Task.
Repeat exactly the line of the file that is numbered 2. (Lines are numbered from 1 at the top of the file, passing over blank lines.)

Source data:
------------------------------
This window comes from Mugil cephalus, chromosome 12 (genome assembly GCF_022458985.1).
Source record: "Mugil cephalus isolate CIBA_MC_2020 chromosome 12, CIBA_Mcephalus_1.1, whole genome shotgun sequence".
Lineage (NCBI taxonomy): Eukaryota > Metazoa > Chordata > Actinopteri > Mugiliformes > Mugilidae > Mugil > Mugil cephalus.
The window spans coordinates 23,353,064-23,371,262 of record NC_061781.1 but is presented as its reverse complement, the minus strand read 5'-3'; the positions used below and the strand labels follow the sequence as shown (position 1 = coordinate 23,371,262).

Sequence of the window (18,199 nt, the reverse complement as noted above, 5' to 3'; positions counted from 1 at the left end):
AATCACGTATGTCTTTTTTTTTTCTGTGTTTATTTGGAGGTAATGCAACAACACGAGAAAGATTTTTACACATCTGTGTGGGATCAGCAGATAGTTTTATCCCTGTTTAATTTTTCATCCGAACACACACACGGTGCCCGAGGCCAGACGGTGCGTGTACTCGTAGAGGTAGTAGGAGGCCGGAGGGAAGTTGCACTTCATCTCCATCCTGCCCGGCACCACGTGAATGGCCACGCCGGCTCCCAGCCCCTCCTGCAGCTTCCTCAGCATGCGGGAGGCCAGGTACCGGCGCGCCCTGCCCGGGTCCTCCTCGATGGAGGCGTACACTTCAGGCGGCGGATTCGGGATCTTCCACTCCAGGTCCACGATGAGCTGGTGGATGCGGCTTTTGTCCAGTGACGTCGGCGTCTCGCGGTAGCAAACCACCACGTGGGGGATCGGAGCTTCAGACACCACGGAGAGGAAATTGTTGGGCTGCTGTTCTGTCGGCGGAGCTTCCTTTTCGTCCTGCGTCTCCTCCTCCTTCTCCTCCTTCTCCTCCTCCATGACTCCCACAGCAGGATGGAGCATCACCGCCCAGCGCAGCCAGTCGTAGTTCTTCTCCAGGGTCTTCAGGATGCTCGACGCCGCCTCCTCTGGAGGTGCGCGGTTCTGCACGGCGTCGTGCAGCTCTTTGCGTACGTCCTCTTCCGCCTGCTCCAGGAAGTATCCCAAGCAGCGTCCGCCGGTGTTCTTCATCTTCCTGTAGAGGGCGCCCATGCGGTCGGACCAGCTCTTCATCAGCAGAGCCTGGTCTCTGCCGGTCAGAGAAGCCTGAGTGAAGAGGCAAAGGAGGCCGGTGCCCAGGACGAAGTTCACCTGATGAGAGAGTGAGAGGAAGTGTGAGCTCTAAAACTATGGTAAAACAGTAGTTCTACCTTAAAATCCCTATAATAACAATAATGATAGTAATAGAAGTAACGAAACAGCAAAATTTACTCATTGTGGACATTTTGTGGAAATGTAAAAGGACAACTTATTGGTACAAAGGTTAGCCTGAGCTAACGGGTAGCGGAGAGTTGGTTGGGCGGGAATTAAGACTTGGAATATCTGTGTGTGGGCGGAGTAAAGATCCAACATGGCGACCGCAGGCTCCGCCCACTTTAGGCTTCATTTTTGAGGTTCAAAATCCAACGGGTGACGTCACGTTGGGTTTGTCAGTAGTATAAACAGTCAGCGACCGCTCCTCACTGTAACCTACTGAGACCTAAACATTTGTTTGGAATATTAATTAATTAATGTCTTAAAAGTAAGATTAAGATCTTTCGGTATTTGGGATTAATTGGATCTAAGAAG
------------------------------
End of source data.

Source record: "Mugil cephalus isolate CIBA_MC_2020 chromosome 12, CIBA_Mcephalus_1.1, whole genome shotgun sequence".